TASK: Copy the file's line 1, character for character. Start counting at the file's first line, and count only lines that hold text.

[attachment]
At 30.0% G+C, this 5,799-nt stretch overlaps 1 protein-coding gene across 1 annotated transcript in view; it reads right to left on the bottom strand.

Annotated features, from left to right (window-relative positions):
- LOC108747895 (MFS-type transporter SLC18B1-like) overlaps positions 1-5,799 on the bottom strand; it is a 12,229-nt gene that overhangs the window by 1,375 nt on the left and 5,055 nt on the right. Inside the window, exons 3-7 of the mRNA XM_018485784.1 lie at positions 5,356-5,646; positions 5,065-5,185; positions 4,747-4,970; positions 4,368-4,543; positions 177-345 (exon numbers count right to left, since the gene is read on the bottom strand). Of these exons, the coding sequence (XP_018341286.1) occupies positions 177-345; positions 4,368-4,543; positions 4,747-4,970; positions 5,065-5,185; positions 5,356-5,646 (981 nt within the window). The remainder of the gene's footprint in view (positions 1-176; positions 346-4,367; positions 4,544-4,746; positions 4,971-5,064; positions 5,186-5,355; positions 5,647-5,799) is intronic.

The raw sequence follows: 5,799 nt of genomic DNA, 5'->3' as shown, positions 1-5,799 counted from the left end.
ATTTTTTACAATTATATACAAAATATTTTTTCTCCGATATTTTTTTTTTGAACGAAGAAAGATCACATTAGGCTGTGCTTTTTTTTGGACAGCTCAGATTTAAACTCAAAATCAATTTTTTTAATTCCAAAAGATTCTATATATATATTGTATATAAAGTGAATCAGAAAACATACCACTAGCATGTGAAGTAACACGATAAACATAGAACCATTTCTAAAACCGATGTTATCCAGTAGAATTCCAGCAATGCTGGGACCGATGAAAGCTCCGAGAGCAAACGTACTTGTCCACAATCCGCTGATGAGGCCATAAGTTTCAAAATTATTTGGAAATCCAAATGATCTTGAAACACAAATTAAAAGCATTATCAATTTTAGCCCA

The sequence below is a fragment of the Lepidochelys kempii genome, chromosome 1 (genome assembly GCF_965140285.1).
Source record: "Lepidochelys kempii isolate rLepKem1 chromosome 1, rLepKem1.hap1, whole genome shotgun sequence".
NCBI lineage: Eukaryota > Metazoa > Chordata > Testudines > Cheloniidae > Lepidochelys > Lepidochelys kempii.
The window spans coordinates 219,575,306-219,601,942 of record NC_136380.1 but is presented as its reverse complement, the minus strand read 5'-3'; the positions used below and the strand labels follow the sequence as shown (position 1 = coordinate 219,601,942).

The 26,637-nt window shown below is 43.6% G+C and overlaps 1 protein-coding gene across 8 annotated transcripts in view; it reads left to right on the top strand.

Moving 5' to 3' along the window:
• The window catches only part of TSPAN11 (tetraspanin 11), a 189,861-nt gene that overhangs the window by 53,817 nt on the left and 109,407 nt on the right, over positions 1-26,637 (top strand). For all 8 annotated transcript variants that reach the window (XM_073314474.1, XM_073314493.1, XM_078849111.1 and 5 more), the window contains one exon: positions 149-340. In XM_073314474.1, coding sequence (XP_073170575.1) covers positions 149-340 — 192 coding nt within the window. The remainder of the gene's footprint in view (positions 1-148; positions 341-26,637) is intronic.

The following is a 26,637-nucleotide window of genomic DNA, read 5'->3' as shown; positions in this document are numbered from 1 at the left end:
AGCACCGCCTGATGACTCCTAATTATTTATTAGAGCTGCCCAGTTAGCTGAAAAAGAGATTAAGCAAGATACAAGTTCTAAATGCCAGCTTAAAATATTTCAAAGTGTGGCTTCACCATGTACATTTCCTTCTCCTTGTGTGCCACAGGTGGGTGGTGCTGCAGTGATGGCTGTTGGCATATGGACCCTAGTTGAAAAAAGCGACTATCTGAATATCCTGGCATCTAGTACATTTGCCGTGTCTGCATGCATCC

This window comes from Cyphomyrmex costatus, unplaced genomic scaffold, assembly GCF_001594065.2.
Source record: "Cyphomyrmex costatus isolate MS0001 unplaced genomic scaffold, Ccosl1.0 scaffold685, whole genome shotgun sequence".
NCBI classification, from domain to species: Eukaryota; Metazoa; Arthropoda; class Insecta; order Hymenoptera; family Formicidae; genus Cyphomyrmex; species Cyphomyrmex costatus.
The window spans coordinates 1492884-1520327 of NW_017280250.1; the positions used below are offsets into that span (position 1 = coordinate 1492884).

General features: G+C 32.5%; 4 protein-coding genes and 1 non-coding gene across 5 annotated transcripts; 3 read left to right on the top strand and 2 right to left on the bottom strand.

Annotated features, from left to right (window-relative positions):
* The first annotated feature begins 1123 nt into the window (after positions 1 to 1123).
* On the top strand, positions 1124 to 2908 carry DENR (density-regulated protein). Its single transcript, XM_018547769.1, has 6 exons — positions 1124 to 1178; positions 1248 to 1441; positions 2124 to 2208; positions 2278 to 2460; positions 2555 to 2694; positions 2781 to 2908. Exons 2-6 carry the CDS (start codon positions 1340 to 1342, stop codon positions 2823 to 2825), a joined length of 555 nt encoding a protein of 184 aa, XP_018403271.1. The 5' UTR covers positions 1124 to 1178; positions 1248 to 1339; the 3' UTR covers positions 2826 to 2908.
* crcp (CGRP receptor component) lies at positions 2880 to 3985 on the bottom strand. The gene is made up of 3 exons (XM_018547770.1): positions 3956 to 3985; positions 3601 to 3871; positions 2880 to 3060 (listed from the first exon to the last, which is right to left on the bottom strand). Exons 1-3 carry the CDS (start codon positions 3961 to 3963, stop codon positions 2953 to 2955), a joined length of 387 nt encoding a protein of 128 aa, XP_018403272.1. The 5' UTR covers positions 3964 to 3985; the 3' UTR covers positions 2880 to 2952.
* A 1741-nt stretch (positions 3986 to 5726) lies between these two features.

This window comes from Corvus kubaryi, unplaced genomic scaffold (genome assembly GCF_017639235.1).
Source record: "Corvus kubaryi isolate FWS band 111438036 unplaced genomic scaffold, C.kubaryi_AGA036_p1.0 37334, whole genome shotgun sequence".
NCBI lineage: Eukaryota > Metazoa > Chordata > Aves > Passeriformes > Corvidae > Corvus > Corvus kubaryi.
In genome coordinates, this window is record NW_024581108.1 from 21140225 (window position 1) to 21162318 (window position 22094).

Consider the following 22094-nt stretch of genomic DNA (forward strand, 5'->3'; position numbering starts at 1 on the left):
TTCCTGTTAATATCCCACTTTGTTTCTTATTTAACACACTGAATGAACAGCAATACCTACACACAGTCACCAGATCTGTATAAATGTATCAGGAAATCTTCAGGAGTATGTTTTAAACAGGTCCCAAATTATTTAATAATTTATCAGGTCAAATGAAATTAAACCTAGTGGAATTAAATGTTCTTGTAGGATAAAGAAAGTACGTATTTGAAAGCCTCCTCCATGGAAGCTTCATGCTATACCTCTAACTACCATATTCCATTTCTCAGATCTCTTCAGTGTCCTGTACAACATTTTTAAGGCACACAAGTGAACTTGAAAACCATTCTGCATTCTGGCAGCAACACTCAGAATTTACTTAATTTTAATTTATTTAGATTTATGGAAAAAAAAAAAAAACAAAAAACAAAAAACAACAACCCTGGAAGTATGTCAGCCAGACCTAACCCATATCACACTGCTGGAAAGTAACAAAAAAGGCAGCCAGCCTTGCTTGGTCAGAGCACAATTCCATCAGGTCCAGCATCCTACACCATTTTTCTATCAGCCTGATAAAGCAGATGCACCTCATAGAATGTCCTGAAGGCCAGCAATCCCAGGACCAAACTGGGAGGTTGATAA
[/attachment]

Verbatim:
At 30.0% G+C, this 5,799-nt stretch overlaps 1 protein-coding gene across 1 annotated transcript in view; it reads right to left on the bottom strand.